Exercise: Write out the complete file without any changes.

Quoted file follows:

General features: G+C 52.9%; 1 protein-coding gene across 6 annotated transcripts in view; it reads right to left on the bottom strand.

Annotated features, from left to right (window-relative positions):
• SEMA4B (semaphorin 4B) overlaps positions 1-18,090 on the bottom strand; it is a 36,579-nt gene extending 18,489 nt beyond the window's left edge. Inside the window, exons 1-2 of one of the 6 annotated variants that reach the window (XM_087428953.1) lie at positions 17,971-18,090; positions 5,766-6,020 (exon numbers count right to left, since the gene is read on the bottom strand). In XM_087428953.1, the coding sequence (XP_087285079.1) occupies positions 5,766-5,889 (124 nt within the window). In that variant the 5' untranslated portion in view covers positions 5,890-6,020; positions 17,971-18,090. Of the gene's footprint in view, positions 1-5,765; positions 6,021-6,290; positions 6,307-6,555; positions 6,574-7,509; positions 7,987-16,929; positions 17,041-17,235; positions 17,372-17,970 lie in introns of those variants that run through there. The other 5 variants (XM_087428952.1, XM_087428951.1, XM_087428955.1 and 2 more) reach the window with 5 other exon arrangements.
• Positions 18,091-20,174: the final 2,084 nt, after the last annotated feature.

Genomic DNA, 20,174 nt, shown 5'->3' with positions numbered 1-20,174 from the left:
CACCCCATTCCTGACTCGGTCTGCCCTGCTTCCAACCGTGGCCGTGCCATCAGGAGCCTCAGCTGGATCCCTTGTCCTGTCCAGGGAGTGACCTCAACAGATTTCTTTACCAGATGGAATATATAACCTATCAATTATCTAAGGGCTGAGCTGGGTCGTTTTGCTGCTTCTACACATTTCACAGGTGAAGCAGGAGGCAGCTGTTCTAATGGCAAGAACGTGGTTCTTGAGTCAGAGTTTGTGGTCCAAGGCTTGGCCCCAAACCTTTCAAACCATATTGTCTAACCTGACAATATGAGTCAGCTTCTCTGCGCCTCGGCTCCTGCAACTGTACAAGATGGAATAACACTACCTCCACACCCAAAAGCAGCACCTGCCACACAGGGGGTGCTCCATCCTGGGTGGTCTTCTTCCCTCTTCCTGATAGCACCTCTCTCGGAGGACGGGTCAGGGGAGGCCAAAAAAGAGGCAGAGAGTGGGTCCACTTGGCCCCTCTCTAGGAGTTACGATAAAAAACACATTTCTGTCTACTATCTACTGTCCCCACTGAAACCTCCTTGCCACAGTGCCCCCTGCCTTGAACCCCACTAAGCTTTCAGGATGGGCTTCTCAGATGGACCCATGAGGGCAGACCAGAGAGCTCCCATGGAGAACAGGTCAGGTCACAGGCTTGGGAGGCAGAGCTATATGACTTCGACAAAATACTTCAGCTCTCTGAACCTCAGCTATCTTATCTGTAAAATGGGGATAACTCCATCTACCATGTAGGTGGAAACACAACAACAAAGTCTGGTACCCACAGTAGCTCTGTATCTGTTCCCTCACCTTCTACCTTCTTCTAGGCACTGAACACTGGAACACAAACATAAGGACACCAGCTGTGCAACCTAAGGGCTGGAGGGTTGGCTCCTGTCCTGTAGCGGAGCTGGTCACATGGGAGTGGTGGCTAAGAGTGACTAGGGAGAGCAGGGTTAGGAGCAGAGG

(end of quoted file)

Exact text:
General features: G+C 52.9%; 1 protein-coding gene across 6 annotated transcripts in view; it reads right to left on the bottom strand.

Annotated features, from left to right (window-relative positions):
• SEMA4B (semaphorin 4B) overlaps positions 1-18,090 on the bottom strand; it is a 36,579-nt gene extending 18,489 nt beyond the window's left edge. Inside the window, exons 1-2 of one of the 6 annotated variants that reach the window (XM_087428953.1) lie at positions 17,971-18,090; positions 5,766-6,020 (exon numbers count right to left, since the gene is read on the bottom strand). In XM_087428953.1, the coding sequence (XP_087285079.1) occupies positions 5,766-5,889 (124 nt within the window). In that variant the 5' untranslated portion in view covers positions 5,890-6,020; positions 17,971-18,090. Of the gene's footprint in view, positions 1-5,765; positions 6,021-6,290; positions 6,307-6,555; positions 6,574-7,509; positions 7,987-16,929; positions 17,041-17,235; positions 17,372-17,970 lie in introns of those variants that run through there. The other 5 variants (XM_087428952.1, XM_087428951.1, XM_087428955.1 and 2 more) reach the window with 5 other exon arrangements.
• Positions 18,091-20,174: the final 2,084 nt, after the last annotated feature.

Genomic DNA, 20,174 nt, shown 5'->3' with positions numbered 1-20,174 from the left:
CACCCCATTCCTGACTCGGTCTGCCCTGCTTCCAACCGTGGCCGTGCCATCAGGAGCCTCAGCTGGATCCCTTGTCCTGTCCAGGGAGTGACCTCAACAGATTTCTTTACCAGATGGAATATATAACCTATCAATTATCTAAGGGCTGAGCTGGGTCGTTTTGCTGCTTCTACACATTTCACAGGTGAAGCAGGAGGCAGCTGTTCTAATGGCAAGAACGTGGTTCTTGAGTCAGAGTTTGTGGTCCAAGGCTTGGCCCCAAACCTTTCAAACCATATTGTCTAACCTGACAATATGAGTCAGCTTCTCTGCGCCTCGGCTCCTGCAACTGTACAAGATGGAATAACACTACCTCCACACCCAAAAGCAGCACCTGCCACACAGGGGGTGCTCCATCCTGGGTGGTCTTCTTCCCTCTTCCTGATAGCACCTCTCTCGGAGGACGGGTCAGGGGAGGCCAAAAAAGAGGCAGAGAGTGGGTCCACTTGGCCCCTCTCTAGGAGTTACGATAAAAAACACATTTCTGTCTACTATCTACTGTCCCCACTGAAACCTCCTTGCCACAGTGCCCCCTGCCTTGAACCCCACTAAGCTTTCAGGATGGGCTTCTCAGATGGACCCATGAGGGCAGACCAGAGAGCTCCCATGGAGAACAGGTCAGGTCACAGGCTTGGGAGGCAGAGCTATATGACTTCGACAAAATACTTCAGCTCTCTGAACCTCAGCTATCTTATCTGTAAAATGGGGATAACTCCATCTACCATGTAGGTGGAAACACAACAACAAAGTCTGGTACCCACAGTAGCTCTGTATCTGTTCCCTCACCTTCTACCTTCTTCTAGGCACTGAACACTGGAACACAAACATAAGGACACCAGCTGTGCAACCTAAGGGCTGGAGGGTTGGCTCCTGTCCTGTAGCGGAGCTGGTCACATGGGAGTGGTGGCTAAGAGTGACTAGGGAGAGCAGGGTTAGGAGCAGAGG